Section 1: Aims

What are we trying to achieve in RE?


The National Curriculum Framework for RE (NCFRE) contained a statement of the purpose of study (p11) and general overviews or summaries (p12) for the subject, for pupils aged 4-19. The summaries and key stage ‘requirements’[1] (p13-25) provide the broad starting point for this guidance on curriculum design.


The NCFRE does not include detailed guidance about the content of the RE curriculum. What follows provides guidance about possible ways of identifying the content for each key stage and exemplifying ways in which this content might be translated into the design of the curriculum.


The approach which follows will provide ideas for developing a well-designed curriculum compatible with the proposals in the NCFRE. The intention is to:


  • provide the building blocks of a well-designed curriculum, giving a coherent structure and rationale for each element included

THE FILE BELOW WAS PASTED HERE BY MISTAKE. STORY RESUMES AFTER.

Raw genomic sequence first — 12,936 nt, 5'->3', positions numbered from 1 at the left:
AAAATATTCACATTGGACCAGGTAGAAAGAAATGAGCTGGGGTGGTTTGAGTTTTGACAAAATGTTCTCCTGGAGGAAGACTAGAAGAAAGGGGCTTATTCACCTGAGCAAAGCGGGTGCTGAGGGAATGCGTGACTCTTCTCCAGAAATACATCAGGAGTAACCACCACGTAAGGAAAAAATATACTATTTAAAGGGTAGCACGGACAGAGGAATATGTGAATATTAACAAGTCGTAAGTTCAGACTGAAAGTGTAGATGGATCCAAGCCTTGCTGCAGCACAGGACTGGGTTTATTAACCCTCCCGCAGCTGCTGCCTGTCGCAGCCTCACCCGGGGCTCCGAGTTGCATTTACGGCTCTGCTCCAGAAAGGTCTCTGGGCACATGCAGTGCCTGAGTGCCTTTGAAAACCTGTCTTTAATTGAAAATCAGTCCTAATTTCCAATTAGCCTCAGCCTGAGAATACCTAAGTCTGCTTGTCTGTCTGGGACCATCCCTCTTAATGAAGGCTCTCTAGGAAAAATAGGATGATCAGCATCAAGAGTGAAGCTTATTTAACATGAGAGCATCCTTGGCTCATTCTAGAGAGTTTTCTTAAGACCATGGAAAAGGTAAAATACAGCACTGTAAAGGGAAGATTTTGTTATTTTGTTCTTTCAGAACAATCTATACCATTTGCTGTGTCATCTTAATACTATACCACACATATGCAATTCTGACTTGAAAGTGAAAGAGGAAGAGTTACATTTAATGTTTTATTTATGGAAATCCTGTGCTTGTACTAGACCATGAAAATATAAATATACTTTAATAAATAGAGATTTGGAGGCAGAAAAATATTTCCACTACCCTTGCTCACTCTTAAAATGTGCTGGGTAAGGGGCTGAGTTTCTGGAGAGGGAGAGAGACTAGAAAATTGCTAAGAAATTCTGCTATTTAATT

• provide a common approach to curriculum design, which means ideas can be shared easily by different schools.
  • provide ideas which are compatible with the guidance in the NCFRE.


The question of which religions and non-religious worldviews to include at each key stage has been left outside the scope of this document, since this is a choice made by agreed syllabus conferences, schools or other curriculum designers, within the context of the legal requirements.


The question of pedagogical approaches to RE is also left outside the scope of this document. This will be a matter for curriculum designers and schools to determine. Different pedagogies could be used for different units as appropriate. (RE:ONLINE’s material on RE pedagogy – How RE – for more information)



[1] The NCFRE uses the word ‘requirements’ to denote those elements of curriculum content which are the basic essentials of a broad, balanced and coherent RE curriculum. Although they are not requirements in the statutory sense, they are considered vital in any programme that promotes religious literacy.